"My place," Jim replied, handing him the mug and taking Larry from him. He put the ape into the cage at the foot of the bed and then sat down on the chair. "You fell asleep in the truck so I brought you back here. I tracked down Larry, got Henri to pick him up." He shrugged as though that explained everything.


"You need somewhere to go," Jim answered. "Look, Sandburg, I know you said that this deal is a two way street but I can't help thinking that I'm getting the lion's share of the advantages here. Not to mention the extra work that you put in at the station, unpaid. Let's just call it payment for going above and beyond the call, all right?"

Blair nodded slowly. "I'll pay you back," he said slowly. "I'll keep a tab. And I promise you one week and I'll be out of here. Just as soon as my project is finished and I can take Larry back." He had a sudden worrying thought. "What about your allergies?"

"I'll live." Jim stood and walked to the door as the phone rang. "Drink your soup," he ordered. "I'll bring you a sandwich."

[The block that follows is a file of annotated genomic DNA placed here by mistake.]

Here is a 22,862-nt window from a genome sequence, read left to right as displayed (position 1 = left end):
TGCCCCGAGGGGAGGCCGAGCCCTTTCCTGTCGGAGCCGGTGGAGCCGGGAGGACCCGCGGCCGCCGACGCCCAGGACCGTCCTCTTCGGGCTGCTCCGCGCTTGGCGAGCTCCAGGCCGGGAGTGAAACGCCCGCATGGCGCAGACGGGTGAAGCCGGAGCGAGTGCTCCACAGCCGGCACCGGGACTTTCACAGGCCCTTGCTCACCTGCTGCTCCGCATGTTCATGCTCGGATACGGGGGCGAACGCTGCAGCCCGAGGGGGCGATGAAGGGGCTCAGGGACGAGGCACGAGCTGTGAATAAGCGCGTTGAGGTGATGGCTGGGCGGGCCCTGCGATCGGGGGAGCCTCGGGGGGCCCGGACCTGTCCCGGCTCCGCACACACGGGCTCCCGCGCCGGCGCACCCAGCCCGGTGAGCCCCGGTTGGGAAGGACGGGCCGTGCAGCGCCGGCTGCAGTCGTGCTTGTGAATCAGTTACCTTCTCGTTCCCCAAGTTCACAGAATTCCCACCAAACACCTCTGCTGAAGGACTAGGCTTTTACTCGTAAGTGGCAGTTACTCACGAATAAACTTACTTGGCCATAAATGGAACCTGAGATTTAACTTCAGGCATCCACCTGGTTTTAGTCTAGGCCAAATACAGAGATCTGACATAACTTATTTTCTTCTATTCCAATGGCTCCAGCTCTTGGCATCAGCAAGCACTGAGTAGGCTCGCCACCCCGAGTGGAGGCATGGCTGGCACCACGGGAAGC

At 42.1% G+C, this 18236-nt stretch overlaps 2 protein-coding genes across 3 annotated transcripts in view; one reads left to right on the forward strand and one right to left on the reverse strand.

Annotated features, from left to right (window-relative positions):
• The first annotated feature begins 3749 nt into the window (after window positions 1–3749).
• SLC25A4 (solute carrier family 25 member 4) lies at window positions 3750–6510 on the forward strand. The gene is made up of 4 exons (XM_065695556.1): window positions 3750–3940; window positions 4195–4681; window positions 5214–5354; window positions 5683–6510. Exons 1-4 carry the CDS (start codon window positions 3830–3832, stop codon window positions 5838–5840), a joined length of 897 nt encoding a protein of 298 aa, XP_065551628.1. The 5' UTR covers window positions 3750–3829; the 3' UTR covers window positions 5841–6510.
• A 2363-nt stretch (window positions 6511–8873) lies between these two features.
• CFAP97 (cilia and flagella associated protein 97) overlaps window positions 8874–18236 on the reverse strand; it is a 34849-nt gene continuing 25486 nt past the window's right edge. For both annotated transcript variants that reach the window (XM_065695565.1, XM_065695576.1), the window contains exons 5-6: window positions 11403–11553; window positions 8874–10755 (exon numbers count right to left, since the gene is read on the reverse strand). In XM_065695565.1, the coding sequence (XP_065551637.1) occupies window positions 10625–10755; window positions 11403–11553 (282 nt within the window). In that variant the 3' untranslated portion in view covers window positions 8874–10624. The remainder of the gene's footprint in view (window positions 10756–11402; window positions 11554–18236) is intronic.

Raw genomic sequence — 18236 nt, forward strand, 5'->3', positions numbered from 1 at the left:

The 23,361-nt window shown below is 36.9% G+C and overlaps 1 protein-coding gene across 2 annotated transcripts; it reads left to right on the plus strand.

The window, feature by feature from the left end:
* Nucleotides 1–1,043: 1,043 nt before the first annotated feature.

Blair nodded and sipped at the flavorsome liquid, closing his eyes in bliss. He reached one hand up to touch his head where he'd banged it the night before and felt the bandage covering the tender spot. Looking down, he saw he was wearing an oversized Cascade PD sweatshirt and soft gray sweat pants but instead of feeling embarrassed by the thought that Jim had washed and dressed him, he felt a warmth that radiated outward from his heart.

He looked up as Jim poked his head through the curtain. "You okay here for a while, Chief? Antoine Hollins has just been shot. I've got to go in."

Blair placed the mug on the bedside table and pulled off the covers. "Give me a minute. I'll come with you."

Jim shook his head. "No need, Chief. I'll be back in an hour or so. Get the monkey…ape settled, all right. If he keeps up with that screeching, he'll be out on the street."

Blair smiled. "He'll settle down, Jim," he assured the other man. "He's just getting used to the place. He already likes you. I can tell."

Jim grimaced. "Whatever. I'll see you in an hour."


Blair stood in the middle of the wrecked remains of Jim's living room and sighed. His relief at keeping Earl's grandmother safe had been short-lived with a phone call from Animal Control saying that Larry had been found back at Jim's apartment.

The room was a mess, fruit and something that smelled suspiciously like Blair's algae shake had been trampled into the couch cushions and the rug. Numerous small knick-knacks lay broken on the ground amongst the remains of the textbooks that Blair had returned to the warehouse for on that first eventful night.